Surfers Paradise, AU

@hedge, you also think that Utah has a good basketball program...wrong on both counts. Moronic statements like yours have been circling Novell for years. It's a good company, with good technology and even better people in Utah, but horrible marketing over the years.

Never really had an identity, which is ironic because that's their flagship offering "Identity Manager".

Bountiful Democrat
Bountiful, UT

10CC - I find your comment about Word Perfect and Novell insightful, and I've often wondered myself if the family focused Utah Valley employees at these corporations were losing out because of all the "other" commitments of it's management and employees. I don't know anything about Novell and it's ups and downs, but it seems that Word Perfect was at least in part, a failure due to lack of leadership and vision. I read the book "Almost Perfect" - How a bunch of Regular Guys built Word Perfect". My take-away from that several years ago was a complete an utter denial on the part of leadership to acknowledge Microsoft's flexibility with the Windows format.

Interesting to see what the next 5 years Apple will do to Microsoft...
Just thinking...

Draper, UT

Hey 10CC,

The excellent, admirable people of Utah County are not being persecuted by evil single people who's only interest is working 60+ hours per week. That's a ridiculous and somewhat offensive take. Are single people somehow not excellent, admirable people with interests and families not associated with work? I work with an excellent, admirable husband and father, church leader, and scout master who works far more hours than the single people in our office.

Salt Lake City, UT

Had you read the article, you would see that this layoff was due to two companies merging. That is very very common in business. This was not a layoff due to economic conditions.

Bountiful, UT


Apologies if I offended you, it was not intentional. Of course the single workaholics were excellent people, as well. They certainly weren't evil.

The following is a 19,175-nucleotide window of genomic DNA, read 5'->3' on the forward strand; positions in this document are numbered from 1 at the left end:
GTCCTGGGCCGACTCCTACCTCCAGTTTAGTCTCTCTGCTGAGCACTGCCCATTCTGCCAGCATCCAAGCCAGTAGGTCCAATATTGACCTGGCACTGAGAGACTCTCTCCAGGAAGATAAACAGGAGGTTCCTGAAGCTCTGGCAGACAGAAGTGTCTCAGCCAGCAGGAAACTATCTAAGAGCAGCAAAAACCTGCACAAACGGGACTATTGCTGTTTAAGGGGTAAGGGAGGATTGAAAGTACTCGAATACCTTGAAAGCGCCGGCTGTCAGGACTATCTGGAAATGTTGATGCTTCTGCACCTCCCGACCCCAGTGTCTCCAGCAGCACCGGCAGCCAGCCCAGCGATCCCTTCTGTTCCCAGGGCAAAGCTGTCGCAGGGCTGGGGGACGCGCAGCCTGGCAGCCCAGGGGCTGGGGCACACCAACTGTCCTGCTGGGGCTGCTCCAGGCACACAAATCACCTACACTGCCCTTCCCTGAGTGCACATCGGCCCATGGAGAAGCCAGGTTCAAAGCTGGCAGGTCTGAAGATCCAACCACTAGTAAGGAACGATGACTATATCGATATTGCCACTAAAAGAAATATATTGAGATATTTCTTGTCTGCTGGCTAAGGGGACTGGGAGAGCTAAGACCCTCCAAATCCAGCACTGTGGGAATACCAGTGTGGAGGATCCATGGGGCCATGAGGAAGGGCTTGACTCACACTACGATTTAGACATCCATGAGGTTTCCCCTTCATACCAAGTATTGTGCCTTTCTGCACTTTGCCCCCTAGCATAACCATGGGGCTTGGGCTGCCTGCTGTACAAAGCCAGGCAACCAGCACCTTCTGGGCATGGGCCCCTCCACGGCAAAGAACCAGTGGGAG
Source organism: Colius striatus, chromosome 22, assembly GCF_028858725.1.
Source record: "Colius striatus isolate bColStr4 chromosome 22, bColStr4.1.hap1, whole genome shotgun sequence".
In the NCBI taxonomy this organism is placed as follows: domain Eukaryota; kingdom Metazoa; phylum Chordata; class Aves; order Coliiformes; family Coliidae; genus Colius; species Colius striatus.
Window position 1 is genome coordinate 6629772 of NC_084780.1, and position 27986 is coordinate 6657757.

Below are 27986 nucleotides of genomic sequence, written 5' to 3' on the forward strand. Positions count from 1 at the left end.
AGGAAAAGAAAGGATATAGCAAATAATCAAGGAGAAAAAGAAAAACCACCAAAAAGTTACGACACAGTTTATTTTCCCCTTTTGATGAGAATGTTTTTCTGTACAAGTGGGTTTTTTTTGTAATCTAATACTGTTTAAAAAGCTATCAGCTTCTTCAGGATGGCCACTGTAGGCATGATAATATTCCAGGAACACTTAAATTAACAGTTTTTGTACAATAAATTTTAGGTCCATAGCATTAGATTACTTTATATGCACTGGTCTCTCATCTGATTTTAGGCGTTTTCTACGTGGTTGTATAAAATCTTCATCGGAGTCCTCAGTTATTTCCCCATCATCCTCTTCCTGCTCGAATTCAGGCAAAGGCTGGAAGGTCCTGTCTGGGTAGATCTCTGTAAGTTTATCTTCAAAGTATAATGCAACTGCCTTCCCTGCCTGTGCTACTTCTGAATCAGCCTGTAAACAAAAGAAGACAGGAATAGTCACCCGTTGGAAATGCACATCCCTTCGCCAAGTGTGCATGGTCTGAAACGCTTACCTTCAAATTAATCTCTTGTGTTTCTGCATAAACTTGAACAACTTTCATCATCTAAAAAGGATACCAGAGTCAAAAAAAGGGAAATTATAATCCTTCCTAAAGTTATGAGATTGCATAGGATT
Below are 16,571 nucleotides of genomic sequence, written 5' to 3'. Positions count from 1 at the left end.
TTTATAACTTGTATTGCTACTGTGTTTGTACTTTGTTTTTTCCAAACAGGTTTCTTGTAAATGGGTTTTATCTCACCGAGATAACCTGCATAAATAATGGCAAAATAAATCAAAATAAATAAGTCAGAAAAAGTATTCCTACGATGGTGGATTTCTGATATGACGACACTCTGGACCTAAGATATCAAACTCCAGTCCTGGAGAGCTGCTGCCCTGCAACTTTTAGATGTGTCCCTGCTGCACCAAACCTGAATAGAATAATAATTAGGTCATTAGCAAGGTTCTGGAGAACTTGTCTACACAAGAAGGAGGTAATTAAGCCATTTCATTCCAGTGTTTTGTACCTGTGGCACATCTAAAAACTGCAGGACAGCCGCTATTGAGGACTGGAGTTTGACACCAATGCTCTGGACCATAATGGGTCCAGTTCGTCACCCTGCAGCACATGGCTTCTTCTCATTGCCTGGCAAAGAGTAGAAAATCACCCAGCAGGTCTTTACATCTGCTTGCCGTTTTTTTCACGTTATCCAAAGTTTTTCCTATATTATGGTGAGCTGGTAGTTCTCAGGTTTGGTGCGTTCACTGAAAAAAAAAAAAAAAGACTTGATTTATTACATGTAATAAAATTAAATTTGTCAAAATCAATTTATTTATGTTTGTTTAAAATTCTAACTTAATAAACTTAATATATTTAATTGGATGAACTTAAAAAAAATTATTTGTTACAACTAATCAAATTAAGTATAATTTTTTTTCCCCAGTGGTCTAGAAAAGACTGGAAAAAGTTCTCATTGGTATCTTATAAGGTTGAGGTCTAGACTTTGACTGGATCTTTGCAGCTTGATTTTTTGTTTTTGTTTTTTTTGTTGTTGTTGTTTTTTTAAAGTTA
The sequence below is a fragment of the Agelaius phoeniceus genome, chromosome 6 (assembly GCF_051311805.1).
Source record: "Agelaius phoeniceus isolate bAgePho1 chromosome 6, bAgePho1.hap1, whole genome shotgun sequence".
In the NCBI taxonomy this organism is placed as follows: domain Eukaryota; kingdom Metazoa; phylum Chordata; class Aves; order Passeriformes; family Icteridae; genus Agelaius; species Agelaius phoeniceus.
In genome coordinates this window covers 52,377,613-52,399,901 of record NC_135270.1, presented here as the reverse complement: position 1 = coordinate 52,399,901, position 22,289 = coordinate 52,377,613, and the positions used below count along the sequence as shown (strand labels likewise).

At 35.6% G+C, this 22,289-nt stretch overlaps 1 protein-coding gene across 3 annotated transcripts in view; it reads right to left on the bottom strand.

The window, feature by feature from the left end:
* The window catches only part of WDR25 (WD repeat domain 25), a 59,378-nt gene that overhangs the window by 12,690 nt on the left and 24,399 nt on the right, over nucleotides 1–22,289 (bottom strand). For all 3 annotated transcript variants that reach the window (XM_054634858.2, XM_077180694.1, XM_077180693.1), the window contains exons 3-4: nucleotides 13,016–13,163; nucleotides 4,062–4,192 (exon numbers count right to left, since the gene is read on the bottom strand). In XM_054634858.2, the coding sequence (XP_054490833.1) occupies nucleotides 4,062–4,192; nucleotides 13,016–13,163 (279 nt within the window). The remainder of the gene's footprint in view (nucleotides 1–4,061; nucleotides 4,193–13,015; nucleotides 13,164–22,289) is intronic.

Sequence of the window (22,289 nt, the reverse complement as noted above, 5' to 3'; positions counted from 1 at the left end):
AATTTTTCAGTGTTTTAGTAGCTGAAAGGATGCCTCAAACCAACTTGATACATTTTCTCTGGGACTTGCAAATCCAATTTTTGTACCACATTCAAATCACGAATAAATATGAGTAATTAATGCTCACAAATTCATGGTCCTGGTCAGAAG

They just didn't have as many competing interests in their lives, (at least the ones I worked with). It was not uncommon for some of our consultants to average 80-90 hour work weeks. One guy averaged over 100 hours a week for over a year.

When Microsoft interviewed people from WordPerfect or Novell who had been laid off, they asked questions in such a way to determine who had family obligations and who did not. That's not the sole determining factor of productivity, as you point out, but it is *a* factor.

All things being equal, a 20-something person who is highly passionate about their job & career will have more to offer in terms of effort than a 30 or 40-something dad with multiple external obligations.

I didn't stay with Microsoft, because frankly I had a family and was used to being a productivity leader in my company, not below average.

For me the lesson boils down to a frequent conflict between raw competition and human beings.

Provo, UT

Sorry moderate, whether that is the particulars of this company, which I think what you say is somewhat true but not completely true, DeltaFoxtrot is correct, the recession continues. I haven't got a real raise in years, gasoline prices are going sky high, inflation is hitting, real wages for most Americans are going down. My 401K has recovered a bit but I can't live on that right now. And for the hundreds that got laid off, and I know a few of them, this is a big deal, it isn't a recession or jobless recovery, it's just jobless and DEPRESSION(like)...